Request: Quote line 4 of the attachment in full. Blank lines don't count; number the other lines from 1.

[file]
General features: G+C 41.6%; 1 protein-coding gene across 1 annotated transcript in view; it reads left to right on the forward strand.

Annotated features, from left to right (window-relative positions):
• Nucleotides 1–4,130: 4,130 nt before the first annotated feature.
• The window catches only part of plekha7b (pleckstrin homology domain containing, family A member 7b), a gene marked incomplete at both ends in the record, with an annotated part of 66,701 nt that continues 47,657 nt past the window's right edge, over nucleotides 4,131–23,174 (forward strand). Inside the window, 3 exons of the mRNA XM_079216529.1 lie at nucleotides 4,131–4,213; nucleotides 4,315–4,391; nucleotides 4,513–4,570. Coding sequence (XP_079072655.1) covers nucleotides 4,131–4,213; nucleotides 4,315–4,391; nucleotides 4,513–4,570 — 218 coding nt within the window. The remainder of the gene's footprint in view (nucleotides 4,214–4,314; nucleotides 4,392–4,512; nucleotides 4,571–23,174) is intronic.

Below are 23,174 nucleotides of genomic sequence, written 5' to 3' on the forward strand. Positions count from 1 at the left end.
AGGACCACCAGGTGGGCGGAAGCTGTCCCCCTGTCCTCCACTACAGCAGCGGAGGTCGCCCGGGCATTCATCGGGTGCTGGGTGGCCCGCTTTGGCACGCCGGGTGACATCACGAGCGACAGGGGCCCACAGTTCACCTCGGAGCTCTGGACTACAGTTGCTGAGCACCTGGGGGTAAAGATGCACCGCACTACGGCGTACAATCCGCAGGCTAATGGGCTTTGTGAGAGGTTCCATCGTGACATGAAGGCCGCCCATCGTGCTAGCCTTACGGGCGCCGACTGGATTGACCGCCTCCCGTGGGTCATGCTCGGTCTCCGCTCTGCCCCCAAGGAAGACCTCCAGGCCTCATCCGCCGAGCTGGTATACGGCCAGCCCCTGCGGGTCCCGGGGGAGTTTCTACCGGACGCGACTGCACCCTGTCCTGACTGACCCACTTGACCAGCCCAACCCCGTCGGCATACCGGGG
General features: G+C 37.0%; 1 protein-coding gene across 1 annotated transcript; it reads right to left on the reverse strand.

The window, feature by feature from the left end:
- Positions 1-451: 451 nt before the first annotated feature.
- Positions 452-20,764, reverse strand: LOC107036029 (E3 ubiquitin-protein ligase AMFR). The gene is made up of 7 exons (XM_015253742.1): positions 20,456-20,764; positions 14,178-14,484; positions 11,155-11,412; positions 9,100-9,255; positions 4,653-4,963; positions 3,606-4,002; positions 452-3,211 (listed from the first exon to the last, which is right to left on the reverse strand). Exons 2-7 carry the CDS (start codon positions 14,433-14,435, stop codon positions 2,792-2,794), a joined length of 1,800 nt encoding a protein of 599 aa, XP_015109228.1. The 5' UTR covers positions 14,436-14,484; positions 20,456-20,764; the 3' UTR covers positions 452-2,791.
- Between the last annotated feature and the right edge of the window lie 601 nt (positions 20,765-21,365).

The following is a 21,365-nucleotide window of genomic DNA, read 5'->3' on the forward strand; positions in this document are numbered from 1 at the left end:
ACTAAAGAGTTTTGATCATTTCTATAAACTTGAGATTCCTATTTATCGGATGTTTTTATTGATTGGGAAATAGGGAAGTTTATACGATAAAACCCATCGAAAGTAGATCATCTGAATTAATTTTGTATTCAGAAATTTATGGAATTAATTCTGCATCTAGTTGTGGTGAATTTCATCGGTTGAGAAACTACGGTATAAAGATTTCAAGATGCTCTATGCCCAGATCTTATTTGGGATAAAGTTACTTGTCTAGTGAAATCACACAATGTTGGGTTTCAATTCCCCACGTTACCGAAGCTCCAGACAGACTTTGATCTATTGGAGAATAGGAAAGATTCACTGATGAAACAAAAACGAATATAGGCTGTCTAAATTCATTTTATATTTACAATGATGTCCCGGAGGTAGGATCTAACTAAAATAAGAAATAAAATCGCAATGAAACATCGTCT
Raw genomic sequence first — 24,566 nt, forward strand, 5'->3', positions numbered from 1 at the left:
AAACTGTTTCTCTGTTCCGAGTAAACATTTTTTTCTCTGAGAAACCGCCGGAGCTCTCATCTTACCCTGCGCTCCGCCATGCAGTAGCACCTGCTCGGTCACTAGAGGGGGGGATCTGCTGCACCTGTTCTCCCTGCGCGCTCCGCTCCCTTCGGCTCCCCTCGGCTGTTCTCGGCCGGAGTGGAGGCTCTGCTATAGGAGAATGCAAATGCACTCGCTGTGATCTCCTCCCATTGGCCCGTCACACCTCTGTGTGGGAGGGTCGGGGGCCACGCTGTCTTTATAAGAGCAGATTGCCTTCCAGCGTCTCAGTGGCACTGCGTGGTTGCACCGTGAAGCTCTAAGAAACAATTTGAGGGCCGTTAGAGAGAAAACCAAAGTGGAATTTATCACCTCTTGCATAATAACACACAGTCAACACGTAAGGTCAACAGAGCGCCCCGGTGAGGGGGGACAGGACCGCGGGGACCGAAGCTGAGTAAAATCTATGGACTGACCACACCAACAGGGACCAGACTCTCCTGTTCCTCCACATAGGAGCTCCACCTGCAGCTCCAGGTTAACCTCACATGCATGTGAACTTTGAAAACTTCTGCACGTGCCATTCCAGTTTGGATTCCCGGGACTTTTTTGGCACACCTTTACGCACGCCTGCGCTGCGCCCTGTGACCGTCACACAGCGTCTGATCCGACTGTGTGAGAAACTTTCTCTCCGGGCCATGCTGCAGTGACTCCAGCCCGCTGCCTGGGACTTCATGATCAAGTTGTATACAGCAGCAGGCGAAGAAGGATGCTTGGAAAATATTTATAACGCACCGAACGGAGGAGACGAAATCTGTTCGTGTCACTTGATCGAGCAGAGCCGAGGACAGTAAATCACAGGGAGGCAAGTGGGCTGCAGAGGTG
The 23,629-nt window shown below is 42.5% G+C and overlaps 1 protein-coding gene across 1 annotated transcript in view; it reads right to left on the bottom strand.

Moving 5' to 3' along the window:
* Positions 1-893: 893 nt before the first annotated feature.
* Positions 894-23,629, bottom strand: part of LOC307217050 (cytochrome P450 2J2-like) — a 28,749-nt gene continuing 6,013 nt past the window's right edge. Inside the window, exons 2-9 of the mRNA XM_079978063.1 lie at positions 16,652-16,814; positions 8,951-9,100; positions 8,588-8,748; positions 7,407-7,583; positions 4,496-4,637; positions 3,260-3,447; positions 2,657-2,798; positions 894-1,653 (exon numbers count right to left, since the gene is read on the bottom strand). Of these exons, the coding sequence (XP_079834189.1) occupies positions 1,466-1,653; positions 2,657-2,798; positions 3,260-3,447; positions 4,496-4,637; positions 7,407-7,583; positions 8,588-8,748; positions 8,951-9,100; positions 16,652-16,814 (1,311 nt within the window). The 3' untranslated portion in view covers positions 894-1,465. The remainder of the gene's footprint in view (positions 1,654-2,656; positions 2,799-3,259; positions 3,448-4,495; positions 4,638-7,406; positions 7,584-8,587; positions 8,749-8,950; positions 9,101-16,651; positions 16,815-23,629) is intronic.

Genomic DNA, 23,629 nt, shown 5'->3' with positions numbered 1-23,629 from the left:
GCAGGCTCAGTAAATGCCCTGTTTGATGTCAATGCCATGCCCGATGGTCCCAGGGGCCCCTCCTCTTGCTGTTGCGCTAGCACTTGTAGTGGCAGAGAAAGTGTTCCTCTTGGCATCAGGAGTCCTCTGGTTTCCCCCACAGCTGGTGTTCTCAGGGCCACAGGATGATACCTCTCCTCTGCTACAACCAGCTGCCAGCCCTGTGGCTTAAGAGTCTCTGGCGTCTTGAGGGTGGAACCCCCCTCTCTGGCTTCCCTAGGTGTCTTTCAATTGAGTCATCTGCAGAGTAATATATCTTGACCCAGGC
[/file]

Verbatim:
• The window catches only part of plekha7b (pleckstrin homology domain containing, family A member 7b), a gene marked incomplete at both ends in the record, with an annotated part of 66,701 nt that continues 47,657 nt past the window's right edge, over nucleotides 4,131–23,174 (forward strand). Inside the window, 3 exons of the mRNA XM_079216529.1 lie at nucleotides 4,131–4,213; nucleotides 4,315–4,391; nucleotides 4,513–4,570. Coding sequence (XP_079072655.1) covers nucleotides 4,131–4,213; nucleotides 4,315–4,391; nucleotides 4,513–4,570 — 218 coding nt within the window. The remainder of the gene's footprint in view (nucleotides 4,214–4,314; nucleotides 4,392–4,512; nucleotides 4,571–23,174) is intronic.